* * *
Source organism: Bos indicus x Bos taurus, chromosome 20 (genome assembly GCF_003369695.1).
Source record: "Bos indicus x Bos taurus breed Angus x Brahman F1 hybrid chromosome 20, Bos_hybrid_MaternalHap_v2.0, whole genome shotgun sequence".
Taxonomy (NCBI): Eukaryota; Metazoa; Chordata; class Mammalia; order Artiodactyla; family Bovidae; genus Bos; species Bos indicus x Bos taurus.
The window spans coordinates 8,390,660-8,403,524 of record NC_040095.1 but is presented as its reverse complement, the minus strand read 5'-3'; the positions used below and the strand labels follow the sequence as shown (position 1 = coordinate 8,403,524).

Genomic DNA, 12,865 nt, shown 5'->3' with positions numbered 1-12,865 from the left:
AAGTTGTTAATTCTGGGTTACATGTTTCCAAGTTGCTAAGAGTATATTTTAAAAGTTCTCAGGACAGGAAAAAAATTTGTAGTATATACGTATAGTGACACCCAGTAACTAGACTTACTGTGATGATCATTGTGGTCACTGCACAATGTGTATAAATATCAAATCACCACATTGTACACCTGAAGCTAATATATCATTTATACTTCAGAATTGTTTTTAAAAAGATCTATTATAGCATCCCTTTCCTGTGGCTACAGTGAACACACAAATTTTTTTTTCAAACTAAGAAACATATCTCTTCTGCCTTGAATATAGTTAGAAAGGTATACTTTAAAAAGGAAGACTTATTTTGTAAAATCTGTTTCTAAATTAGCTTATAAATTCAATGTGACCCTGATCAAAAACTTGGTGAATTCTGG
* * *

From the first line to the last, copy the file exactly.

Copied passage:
Source organism: Bos indicus x Bos taurus, chromosome 20 (genome assembly GCF_003369695.1).
Source record: "Bos indicus x Bos taurus breed Angus x Brahman F1 hybrid chromosome 20, Bos_hybrid_MaternalHap_v2.0, whole genome shotgun sequence".
Taxonomy (NCBI): Eukaryota; Metazoa; Chordata; class Mammalia; order Artiodactyla; family Bovidae; genus Bos; species Bos indicus x Bos taurus.
The window spans coordinates 8,390,660-8,403,524 of record NC_040095.1 but is presented as its reverse complement, the minus strand read 5'-3'; the positions used below and the strand labels follow the sequence as shown (position 1 = coordinate 8,403,524).

Genomic DNA, 12,865 nt, shown 5'->3' with positions numbered 1-12,865 from the left:
AAGTTGTTAATTCTGGGTTACATGTTTCCAAGTTGCTAAGAGTATATTTTAAAAGTTCTCAGGACAGGAAAAAAATTTGTAGTATATACGTATAGTGACACCCAGTAACTAGACTTACTGTGATGATCATTGTGGTCACTGCACAATGTGTATAAATATCAAATCACCACATTGTACACCTGAAGCTAATATATCATTTATACTTCAGAATTGTTTTTAAAAAGATCTATTATAGCATCCCTTTCCTGTGGCTACAGTGAACACACAAATTTTTTTTTCAAACTAAGAAACATATCTCTTCTGCCTTGAATATAGTTAGAAAGGTATACTTTAAAAAGGAAGACTTATTTTGTAAAATCTGTTTCTAAATTAGCTTATAAATTCAATGTGACCCTGATCAAAAACTTGGTGAATTCTGG